EU agrees new bank data deal with US
European Voice (Link) - Simon Taylor (November 30, 2009)
EU governments adopt stop-gap agreement to keep SWIFT data transfers operating.
EU interior ministers have struck an interim deal to give the US access to banking data handled by SWIFT, a bank-owned network that processes international communications among banks.
During their meeting in Brussels today, ministers agreed an interim deal for nine months. Germany and Austria had reservations about the level of data protection but abstained in the meeting. The EU needs unanimity to agree international treaties, such as the SWIFT agreement, but abstentions do not count as votes against.
The EU needed to strike a new deal with the US because SWIFT is transferring much of its data business to servers located in the Netherlands and Switzerland. Without an agreement, the US would no longer be able to consult the data. Supporters of the deal say that the data examined by US law enforcement agencies has been used to prevent terrorist attacks in the EU.
Today's decision will, however, annoy members of the European Parliament. Last Thursday, leaders of all the Parliament's political groups asked the Council of Ministers, the forum for EU governments, not to reach an interim agreement.
Under the Lisbon treaty rules, which comes into force on 1 December, MEPs will gain the right to formulate and approve this type of agreement together with the Council of Ministers.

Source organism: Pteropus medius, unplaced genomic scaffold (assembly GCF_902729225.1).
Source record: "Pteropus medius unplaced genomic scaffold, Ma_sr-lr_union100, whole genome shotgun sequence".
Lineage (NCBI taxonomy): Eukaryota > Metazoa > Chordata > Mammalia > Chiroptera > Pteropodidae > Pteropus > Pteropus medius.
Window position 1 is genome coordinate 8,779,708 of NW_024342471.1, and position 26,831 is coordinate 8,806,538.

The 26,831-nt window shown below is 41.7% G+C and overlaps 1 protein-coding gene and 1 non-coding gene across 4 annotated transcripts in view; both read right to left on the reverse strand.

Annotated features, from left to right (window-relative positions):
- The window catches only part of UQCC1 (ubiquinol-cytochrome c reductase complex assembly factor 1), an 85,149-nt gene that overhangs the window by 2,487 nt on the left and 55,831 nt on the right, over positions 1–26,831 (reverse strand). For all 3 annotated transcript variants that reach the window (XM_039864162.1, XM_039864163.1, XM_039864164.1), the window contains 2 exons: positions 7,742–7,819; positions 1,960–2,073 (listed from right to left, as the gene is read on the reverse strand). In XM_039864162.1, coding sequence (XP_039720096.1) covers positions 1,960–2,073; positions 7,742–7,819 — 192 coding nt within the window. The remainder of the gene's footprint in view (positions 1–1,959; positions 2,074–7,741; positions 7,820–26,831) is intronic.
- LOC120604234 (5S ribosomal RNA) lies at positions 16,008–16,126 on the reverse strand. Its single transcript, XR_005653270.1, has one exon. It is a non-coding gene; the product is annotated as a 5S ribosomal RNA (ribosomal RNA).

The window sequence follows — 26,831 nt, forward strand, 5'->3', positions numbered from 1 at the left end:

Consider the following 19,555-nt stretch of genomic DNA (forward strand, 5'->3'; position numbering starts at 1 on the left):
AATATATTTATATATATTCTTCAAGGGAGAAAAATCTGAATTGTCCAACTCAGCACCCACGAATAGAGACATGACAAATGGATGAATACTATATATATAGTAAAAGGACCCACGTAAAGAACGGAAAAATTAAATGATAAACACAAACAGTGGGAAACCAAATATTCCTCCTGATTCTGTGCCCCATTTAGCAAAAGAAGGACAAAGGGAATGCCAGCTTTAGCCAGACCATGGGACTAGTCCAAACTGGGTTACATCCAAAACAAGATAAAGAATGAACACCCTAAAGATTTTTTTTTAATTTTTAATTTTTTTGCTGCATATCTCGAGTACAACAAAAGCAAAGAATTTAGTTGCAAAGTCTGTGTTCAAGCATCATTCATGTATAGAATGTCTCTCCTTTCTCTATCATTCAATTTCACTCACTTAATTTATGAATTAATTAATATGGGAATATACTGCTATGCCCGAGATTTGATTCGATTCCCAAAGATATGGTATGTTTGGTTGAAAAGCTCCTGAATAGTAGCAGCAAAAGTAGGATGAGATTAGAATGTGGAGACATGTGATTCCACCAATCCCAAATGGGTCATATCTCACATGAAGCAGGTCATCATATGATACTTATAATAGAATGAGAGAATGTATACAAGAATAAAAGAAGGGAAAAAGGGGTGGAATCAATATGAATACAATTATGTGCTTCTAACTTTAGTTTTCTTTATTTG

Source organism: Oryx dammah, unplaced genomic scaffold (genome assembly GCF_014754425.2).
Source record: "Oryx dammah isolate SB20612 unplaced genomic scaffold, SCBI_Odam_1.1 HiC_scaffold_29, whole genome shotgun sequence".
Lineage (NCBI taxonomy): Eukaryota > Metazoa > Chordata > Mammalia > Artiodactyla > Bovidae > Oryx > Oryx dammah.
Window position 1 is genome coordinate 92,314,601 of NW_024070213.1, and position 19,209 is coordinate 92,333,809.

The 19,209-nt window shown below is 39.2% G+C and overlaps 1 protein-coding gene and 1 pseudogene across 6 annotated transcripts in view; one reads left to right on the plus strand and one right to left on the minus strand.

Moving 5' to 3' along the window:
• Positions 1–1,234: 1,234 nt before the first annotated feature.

The Council had said it would negotiate a long-term agreement with the Parliament under the Lisbon rules and would take full account of the Parliament's concerns. But it also said that an interim agreement was needed to prevent the flow of SWIFT data to the US authorities being cut off.
Stuart Levey, the under-secretary of the US Treasury, welcomed the Council's decision.
Referring to the terrorist finance tracking programme (TFTP) which examined bank transfer data, Levey said that in the eight years since the terrorist attacks in the US on 11 September 2001, the programme had �provided invaluable leads in many major terrorism investigations, contributing greatly to our ability to thwart deadly terrorist attacks around the world�.
Levey said that the TFTP was subject to the highest standards of data privacy protection, with �scrupulously designed and multilayered controls and safeguards that are subject to numerous, complementary forms of independent oversight�.
He noted that the European Commission had concluded these controls and safeguards were �significant and effective� and ensured respect for the protection of personal data.